California makes history with first openly transgender judge appointed to bench
One of California’s eight newest judges is the first openly transgender person to be appointed to the bench in the Golden State, officials said.
Andi Mudryk, 58, will serve as a judge in Sacramento County Superior Court, filling the vacancy created by the retirement of Judge Benjamin Davidian, Gov. Gavin Newsom’s office said Friday in announcing a batch of judicial appointments and nominations.
“I’m humbled, honored and I’m thrilled,” Mudryk told The Times on Friday. “I’m grateful to Gov. Newsom for creating a vision of California for all.”
Mudryk has lived in Sacramento since 2009 and said she feels proud to serve the community.
She pledged to use her experiences to ensure that everyone who appears before her is welcome in the court system.
Mudryk said her experiences as a transgender woman, a person with a significant disability, the parent of an adult Black man, and the descendant of Jewish Holocaust survivors spurred a legal career spent advocating for the civil rights of all people.
Born with osteogenesis imperfecta, which is commonly known as brittle bone disease, she said she has experienced more than 100 fractures in her life.
Mudryk said she is proud to be transgender, having transitioned in the last four years, and has been accepted and promoted as part of Newsom’s administration.
She spent the first half of her legal career in private practice, including nearly 11 years with Disability Rights California, where she served as managing attorney, director of litigation and deputy director.
She also served as director of litigation and policy advocacy at Neighborhood Legal Services of Los Angeles County from 2017 to 2018 and executive director at Disability Rights Advocates in 2017, Newsom’s office said.
In 2018, Mudryk joined the California Department of Rehabilitation, becoming its chief counsel until 2020, when she was promoted to be the department’s chief deputy director, her most recent post, according to the governor’s office. She also served as director of litigation and advocacy at the Arizona Center for Disability Law from 2002 to 2006.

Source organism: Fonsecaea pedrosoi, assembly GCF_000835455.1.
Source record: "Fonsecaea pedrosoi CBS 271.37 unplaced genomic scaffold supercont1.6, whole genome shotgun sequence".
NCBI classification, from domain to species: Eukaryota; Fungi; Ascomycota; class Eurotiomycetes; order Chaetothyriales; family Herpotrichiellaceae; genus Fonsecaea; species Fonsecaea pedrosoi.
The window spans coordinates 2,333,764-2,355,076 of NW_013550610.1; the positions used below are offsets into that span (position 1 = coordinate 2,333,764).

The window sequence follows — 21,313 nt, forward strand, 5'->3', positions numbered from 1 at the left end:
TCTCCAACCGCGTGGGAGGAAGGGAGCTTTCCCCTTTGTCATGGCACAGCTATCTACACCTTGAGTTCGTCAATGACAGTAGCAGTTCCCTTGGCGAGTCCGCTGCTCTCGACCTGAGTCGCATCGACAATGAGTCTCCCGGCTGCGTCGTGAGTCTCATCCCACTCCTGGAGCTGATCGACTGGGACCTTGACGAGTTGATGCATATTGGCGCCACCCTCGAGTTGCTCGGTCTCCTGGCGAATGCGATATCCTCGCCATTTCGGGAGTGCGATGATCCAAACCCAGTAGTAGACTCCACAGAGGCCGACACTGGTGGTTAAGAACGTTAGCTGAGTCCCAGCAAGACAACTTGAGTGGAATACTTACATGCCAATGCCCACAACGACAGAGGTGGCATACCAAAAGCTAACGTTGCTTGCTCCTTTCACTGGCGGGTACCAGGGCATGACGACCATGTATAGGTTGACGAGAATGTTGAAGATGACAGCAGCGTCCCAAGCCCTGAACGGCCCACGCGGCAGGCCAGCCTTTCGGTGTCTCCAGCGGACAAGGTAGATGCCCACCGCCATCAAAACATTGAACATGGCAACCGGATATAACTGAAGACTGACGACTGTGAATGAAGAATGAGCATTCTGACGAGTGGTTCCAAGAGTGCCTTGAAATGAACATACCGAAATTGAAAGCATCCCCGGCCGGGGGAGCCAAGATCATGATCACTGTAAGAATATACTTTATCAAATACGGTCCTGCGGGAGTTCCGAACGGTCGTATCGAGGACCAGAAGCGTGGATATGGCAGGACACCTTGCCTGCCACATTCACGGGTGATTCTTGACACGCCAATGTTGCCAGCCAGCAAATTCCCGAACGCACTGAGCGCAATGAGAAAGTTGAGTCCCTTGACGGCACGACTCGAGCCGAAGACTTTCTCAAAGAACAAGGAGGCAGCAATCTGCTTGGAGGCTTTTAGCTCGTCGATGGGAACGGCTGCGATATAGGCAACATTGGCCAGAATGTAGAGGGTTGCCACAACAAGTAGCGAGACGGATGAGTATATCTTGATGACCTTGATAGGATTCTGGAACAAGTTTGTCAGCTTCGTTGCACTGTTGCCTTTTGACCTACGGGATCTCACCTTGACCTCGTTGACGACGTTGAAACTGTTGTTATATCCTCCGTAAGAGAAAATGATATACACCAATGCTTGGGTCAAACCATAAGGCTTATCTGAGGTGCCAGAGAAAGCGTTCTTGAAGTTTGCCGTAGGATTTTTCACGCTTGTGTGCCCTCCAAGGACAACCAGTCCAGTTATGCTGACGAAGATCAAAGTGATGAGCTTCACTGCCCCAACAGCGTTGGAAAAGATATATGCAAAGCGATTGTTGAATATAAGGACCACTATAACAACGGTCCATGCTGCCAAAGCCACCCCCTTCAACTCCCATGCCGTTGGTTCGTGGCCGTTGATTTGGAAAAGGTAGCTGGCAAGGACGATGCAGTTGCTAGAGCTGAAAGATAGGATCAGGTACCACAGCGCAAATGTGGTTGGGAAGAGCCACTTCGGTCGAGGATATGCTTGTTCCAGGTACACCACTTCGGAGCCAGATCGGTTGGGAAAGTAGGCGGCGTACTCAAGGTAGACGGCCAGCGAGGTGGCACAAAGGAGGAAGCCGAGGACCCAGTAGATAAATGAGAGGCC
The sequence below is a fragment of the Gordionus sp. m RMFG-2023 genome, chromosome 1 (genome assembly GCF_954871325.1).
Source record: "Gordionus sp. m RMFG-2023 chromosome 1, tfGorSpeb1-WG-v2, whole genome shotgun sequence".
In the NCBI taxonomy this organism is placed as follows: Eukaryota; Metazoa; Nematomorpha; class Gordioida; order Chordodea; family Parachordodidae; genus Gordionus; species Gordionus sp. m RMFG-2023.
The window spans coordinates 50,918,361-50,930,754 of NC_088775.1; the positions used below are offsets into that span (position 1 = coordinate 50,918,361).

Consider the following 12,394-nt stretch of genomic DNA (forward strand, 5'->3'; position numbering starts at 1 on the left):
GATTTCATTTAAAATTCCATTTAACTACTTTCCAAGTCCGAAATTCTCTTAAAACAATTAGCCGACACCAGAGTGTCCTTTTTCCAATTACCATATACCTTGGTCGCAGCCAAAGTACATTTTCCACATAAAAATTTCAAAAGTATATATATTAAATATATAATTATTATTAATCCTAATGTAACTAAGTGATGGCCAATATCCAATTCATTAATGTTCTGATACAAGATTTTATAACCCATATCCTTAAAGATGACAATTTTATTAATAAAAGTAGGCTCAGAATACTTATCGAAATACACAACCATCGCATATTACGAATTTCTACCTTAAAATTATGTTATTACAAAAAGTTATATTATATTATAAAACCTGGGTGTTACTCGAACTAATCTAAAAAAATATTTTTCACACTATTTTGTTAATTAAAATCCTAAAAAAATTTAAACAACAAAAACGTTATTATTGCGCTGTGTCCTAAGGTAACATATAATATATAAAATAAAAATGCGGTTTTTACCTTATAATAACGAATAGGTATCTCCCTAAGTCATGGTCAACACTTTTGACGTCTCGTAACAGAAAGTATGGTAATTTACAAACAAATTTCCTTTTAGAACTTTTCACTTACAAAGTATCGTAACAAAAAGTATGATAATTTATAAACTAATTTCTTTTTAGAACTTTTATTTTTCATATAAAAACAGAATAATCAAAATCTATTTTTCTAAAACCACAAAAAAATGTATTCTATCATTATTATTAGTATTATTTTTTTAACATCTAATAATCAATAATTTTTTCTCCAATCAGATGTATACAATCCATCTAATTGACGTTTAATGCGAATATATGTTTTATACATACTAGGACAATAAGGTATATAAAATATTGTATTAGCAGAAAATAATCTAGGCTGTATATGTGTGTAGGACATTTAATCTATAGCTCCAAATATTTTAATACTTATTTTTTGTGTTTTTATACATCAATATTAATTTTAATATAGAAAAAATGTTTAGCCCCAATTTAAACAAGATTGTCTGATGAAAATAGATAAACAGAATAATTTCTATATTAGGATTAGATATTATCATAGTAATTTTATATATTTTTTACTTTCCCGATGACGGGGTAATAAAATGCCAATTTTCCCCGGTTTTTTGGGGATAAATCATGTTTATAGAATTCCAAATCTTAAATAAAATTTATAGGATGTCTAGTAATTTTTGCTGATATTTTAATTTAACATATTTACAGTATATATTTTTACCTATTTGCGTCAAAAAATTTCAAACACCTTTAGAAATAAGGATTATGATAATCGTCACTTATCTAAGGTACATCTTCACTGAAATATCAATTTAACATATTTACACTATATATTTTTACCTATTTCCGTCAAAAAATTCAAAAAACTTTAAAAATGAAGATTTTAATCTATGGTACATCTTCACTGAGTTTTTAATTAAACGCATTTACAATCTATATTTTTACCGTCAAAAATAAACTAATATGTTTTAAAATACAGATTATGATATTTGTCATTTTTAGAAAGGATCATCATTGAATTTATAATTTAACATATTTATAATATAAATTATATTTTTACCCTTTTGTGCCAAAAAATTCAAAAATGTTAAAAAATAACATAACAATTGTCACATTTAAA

Judge Patricia Guerrero of San Diego would be the first Latina to serve on the California Supreme Court.
Mudryk earned her law degree from George Washington University Law School in 1989.
Her appointment drew praise from the legal and LGBTQ communities.
“The values of diversity, equity and inclusion are fundamental to the State Bar’s mission, and I thank our Commission on Judicial Nominees Evaluation for their important work, and I applaud Gov. Newsom on his commitment to a diverse judiciary,” Leah Wilson, executive director of the State Bar of California, said in a statement. “Superior Court Judge Andi Mudryk’s appointment is a touchstone moment in California history that will lead to more opportunities for transgender people throughout the legal profession.”
Mudryk will become the second openly transgender judge in California, according to Equality California, the country’s largest statewide LGBTQ civil rights organization.
“A seasoned civil rights advocate, Mudryk brings almost 20 years of experience in disability rights and rehabilitation to the court,” said a statement by Tony Hoang, executive director of Equality California. “As governors and state legislatures across the country attack the trans community, we applaud Gov. Newsom’s continued commitment to increasing trans representation across appointments and on the bench.”
Victoria Kolakowski became the state’s first openly transgender judge when she was elected to the Alameda County Superior Court in November 2010, according to Equality California.
Kolakowski congratulated Mudryk in a tweet Friday.
“Andi Mudryk is a great appointment and will be a wonderful judge,” Kolakowski wrote. “I’m glad to finally have a trans colleague on the bench in California.”
The California Judges Assn. also praised the appointment.
“The historic selection of the first openly transgender person to the bench represents a significant milestone reached in ensuring our judiciary reflects the diverse communities it serves,” said Rupert Byrdsong, a Los Angeles County Superior Court judge who also serves as the association’s president.
“As CJA embraces its commitment toward diversity and inclusion, we applaud Gov. Newsom’s wisdom in selecting Ms. Mudryk — an exemplary and well-qualified candidate,” Byrdsong said.
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